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Under the Andes Rex Stout

The Midst Of The Enemy

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Owing to my strategy in withholding our attack until the Incas had got well within the room and to one side, we had not been seen by those constantly passing up and down in the corridor without; at least, none of them had entered. We seemed by this stroke to have assured our safety so long as we remained in the room.

But it was still necessary to remain against the wall, for the soft patter of footsteps could still be heard in the corridor.

They now came at irregular intervals, and there were not many of them. Otherwise the silence was unbroken.

"What does it all mean?" Harry whispered.

"The Incas are coming home to their women," I guessed. "Though, after seeing the women, it is little wonder if they spend most of their time away from them. He is welcome to his repose in the bosom of his family."

There passed an uneventful hour. Long before it ended the sound of footsteps had entirely ceased; but we thought it best to take no chances, and waited for the last minute our impatience would allow us. Then, uncomfortable and stiff from the long period of immobility and silence, we rose to our feet and made ready to start.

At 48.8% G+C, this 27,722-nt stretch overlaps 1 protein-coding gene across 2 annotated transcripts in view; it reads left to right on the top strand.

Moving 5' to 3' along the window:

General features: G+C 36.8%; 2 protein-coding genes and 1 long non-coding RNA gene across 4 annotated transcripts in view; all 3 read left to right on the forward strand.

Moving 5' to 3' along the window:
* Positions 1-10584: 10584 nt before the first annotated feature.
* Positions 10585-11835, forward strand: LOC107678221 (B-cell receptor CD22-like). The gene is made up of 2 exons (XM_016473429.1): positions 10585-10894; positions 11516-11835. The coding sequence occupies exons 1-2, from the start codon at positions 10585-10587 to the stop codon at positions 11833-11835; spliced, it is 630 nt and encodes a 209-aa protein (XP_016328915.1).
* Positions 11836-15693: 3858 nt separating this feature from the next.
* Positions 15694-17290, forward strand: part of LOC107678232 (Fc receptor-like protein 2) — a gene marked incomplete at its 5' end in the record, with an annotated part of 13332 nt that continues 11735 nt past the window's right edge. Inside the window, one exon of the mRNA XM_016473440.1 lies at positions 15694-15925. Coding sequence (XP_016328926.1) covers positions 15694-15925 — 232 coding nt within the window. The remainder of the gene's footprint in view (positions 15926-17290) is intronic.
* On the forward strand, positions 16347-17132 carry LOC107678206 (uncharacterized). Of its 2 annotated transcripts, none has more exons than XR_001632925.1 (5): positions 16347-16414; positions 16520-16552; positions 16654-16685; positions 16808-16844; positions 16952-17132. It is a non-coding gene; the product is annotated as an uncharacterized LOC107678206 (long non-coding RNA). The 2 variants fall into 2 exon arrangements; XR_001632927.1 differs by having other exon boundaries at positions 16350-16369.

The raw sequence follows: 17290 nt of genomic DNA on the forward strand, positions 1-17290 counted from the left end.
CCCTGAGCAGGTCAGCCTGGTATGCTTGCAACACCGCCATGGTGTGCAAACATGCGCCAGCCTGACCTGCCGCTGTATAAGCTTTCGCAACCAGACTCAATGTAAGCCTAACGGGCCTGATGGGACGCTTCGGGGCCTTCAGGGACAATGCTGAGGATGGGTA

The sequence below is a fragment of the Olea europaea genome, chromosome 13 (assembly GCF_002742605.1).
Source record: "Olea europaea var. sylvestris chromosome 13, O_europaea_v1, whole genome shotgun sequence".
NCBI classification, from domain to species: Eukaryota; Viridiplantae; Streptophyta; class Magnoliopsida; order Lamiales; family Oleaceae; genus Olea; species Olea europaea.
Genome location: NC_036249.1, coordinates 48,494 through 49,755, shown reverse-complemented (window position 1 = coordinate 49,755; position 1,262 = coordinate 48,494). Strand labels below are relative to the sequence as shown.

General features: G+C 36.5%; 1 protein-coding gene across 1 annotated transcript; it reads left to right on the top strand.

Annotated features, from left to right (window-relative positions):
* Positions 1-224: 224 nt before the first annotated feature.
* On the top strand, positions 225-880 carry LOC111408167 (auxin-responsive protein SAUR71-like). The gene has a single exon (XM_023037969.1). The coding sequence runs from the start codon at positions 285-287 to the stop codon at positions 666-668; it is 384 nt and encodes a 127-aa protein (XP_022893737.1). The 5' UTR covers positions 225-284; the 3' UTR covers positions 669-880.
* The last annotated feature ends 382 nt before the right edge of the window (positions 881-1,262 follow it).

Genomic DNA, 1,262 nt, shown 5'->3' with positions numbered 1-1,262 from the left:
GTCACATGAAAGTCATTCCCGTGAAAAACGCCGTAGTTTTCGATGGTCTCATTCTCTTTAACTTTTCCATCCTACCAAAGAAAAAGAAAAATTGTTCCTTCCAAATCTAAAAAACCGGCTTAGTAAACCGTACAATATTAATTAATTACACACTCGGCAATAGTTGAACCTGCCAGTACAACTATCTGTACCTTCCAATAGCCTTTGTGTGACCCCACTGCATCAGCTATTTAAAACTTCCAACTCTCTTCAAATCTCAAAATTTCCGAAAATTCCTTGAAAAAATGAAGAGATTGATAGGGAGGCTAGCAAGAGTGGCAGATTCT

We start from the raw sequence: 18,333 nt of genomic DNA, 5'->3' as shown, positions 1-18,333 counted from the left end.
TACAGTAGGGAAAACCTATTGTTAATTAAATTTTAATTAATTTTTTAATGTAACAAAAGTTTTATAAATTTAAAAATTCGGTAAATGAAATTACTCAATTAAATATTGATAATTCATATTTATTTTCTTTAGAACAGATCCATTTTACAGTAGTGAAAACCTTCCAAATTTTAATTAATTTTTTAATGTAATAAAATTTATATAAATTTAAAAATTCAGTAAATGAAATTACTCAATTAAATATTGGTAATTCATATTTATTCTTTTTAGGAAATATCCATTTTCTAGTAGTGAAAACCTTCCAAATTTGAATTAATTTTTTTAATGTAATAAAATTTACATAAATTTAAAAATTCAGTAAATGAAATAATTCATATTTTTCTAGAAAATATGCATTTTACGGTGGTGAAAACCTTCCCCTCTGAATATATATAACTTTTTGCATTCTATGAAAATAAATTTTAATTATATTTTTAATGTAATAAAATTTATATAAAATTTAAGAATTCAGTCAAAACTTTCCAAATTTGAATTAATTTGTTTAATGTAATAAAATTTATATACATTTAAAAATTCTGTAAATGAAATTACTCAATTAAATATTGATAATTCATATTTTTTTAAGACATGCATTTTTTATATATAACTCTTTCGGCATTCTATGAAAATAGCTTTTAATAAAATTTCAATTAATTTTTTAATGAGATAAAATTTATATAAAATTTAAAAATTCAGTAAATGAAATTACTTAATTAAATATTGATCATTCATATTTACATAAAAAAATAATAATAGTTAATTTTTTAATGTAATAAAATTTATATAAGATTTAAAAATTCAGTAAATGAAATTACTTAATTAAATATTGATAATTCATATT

Harry was for appropriating some of the strips of dried fish we saw suspended from the ceiling, but I objected that our danger lay in any direction other than that of hunger, and we set out with only our spears.

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The corridor was deserted. One quick glance in either direction assured us of that; then we turned to the right and set out at a rapid pace, down the long passage past a succession of rooms exactly similar to the one we had just left--scores, hundreds of them.

Each one was occupied by from one to ten of the Incas lying on the couch which each contained, or stretched on hides on the floor. No one was stirring. Everywhere was silence save the patter of our own feet, which we let fall as noiselessly as possible.

"Will it never end?" whispered Harry at length, after we had traversed upward of a mile without any sign of a cross-passage or a termination.

"Forward, and silence!" I breathed for a reply.

The end--at least, of the silence--came sooner than we had expected. Hardly were the last words out of my mouth when a whirring noise sounded behind us. We glanced over our shoulders as we ran, and at the same instant an Inca spear flew by not two inches from my head and struck the ground in front.

Not a hundred feet to the rear we saw a group of Incas rushing along the passage toward us. Harry wheeled about, raising his spear, but I grasped him by the arm, crying, "Run; it's our only chance!" The next moment we were leaping forward side by side down the passage.

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Under the Andes
Rex Stout

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